Academics, athletics profit loss sheets raise questions

Samuel Nusbaum, Administration Reporter

Jon Blitz, the president of Eastern’s chapter of the University Professionals of Illinois, spoke to the Faculty Senate Tuesday about the differences between the academic and athletic departments’ accounting practices and the EIU-UPI’s role in the vitalization project.

Blitz said he had a possible concern regarding the profit loss sheets after condensing a pair of profit loss reports.

The first sheet was from the recreation administration department and the second one from intercollegiate athletics.

Blitz explained how the recreation administration department spent and totaled its money by adding up salaries, student costs, operation costs and summer school, meaning they had $358,115 in expenses.

To come up with the revenue the recreation administration department generated, the tuition was added up from all three semesters, which came to $513,238. Money was subtracted from waivers and scholarships to get a net tuition of $422,531.

Blitz showed how the $422,531 revenue was subtracted from the total expenses of $358,115 to get a profit of $64,416 made by the recreation administration department during academic year 2014-2015.

Blitz said intercollegiate athletics did their math differently, which does not really make sense to him.

Blitz said the profit loss sheet for intercollegiate athletics claimed $4,185,756 in tuition, $1,217,773 in fees and $2,278,592 in housing and dining to get $7,682,121 as their total revenue.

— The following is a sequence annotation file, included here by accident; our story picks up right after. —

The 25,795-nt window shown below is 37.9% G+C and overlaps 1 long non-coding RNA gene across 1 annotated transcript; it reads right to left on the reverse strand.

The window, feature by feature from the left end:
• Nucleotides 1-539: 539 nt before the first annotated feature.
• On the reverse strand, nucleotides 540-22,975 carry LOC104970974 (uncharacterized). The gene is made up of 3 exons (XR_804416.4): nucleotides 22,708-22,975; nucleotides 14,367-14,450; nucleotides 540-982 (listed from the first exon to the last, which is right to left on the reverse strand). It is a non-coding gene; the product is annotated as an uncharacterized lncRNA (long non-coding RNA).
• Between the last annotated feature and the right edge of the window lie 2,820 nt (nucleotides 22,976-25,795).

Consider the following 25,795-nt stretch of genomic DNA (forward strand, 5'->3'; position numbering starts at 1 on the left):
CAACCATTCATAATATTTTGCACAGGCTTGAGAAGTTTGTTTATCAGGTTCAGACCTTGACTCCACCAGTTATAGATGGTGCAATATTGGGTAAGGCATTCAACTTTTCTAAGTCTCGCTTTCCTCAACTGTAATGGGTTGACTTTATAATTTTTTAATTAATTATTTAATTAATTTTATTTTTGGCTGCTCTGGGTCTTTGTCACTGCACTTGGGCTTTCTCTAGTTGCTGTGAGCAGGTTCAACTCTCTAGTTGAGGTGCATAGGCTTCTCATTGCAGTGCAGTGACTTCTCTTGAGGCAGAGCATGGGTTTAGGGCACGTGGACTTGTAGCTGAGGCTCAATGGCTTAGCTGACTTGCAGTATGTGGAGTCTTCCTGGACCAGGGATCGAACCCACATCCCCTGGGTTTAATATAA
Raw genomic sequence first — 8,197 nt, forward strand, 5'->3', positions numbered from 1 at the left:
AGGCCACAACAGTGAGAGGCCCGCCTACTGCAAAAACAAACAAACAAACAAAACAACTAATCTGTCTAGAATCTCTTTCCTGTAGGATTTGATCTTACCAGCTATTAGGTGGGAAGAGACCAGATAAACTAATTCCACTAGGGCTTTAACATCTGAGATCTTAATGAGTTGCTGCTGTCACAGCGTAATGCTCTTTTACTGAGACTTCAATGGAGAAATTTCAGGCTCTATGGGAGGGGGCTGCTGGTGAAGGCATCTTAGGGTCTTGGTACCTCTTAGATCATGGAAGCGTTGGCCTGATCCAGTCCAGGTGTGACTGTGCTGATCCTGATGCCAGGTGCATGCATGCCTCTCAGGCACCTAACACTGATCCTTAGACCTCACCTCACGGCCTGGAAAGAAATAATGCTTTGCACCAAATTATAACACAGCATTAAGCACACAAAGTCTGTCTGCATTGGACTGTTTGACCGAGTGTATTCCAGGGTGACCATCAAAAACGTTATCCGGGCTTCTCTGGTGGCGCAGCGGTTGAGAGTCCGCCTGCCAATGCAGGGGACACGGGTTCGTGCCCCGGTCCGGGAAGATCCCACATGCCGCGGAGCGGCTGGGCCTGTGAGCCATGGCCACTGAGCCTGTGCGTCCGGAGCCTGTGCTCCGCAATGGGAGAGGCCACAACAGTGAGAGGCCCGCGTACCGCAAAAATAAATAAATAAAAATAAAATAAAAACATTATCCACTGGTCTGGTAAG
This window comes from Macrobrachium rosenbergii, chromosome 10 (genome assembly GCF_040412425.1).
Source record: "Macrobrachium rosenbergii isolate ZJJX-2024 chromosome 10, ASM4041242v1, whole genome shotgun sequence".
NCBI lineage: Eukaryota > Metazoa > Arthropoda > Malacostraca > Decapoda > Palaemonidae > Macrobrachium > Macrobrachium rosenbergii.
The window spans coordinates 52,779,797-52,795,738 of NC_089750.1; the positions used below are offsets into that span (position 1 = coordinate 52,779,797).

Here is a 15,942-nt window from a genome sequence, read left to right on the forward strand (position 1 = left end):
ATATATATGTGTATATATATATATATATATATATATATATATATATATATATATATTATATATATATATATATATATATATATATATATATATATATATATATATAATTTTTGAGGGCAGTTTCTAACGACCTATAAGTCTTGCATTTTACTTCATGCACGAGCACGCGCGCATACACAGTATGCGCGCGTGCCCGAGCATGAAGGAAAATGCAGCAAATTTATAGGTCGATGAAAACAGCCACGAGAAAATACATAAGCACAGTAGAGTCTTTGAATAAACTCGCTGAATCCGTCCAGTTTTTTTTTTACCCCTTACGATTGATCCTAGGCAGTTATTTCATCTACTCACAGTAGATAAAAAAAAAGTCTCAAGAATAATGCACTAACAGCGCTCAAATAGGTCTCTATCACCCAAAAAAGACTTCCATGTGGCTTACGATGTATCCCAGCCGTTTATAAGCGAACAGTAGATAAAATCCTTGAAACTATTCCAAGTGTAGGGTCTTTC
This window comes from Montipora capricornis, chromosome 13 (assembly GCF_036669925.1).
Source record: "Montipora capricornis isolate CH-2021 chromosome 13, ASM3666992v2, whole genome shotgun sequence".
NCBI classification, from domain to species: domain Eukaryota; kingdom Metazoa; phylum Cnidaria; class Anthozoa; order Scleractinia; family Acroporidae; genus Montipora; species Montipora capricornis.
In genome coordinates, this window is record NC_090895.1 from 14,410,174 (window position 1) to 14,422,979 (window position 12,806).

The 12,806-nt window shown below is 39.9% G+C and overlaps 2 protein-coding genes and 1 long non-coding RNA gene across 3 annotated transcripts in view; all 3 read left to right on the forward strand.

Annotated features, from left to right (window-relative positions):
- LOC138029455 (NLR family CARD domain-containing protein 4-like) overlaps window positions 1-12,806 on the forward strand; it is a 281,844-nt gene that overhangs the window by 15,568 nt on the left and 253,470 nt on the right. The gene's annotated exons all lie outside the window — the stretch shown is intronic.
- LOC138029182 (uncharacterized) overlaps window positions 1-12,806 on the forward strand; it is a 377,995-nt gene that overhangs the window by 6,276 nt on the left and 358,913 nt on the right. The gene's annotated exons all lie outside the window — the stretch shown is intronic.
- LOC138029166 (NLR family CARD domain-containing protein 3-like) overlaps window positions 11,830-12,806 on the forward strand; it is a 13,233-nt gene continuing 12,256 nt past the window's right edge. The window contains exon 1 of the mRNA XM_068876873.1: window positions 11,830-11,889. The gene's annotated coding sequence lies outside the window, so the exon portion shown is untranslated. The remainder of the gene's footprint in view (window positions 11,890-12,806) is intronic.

When the deficit and revenue were added together, intercollegiate athletics came out with a profit of $664,354.

Senate member Grant Sterling said his biggest concern was how intercollegiate athletics calculated their numbers.

He said since they calculated differently than the academic departments did, athletics looks like they are generating a lot of money.

He said the workgroups are looking at these reports and drawing their own conclusions about athletics and the academic departments.

The senate also discussed the data used in the vitalization project at their meeting Tuesday.

Eastern President David Glassman introduced the vitalization project during his State of the University Address.

It consists of nine workgroups that will analyze campus programs and services on their viability, efficiency and sustainability.

Then, the groups will make recommendations for how the administration should allocate future resources to the given programs or services.

Blitz said the vitalization project does not violate any part of the professors’ collective bargaining agreements.

“However, we are all potentially largely affected by whatever comes out of this agreement,” he said.

He said the EIU-UPI will be looking at the workgroups to see if anything will be a violation of this collective bargaining agreement.

Blitz said he is concerned about workgroup seven, which is in charge of looking at academic programs and article 18, which is responsible for department reorganization and elimination.

He said he wants workgroup seven to keep the EIU-UPI informed.

Also during the meeting, Blair Lord, Eastern’s provost and vice president for academic affairs, told the senate there are currently four candidates for the associate vice president for enrollment management position.

Senate members Jemmie Robertson and Teshome Abebe were nominated and approved by the senate to serve on a provost search committee to help find a replacement for Lord, who will retire next year.

The senate also asked the two candidates for Illinois State Representative for the 110th district, incumbent Reggie Phillips (R) and challenger Dennis Malak (D) to come to a faculty forum set for Oct. 12 in the Charleston/Mattoon room in the Martin Luther King Jr. University Union.

The format will be similar to the setup used for the presidential debates. Both Phillips and Malak have had emails sent to them inviting them to the forum.

Phillips will go first and have between ten and 15 minutes to give a speech, then have half an hour to answer questions. Malak will to do the same.

 

Samuel Nusbaum can be reached at 581-2812 or at [email protected]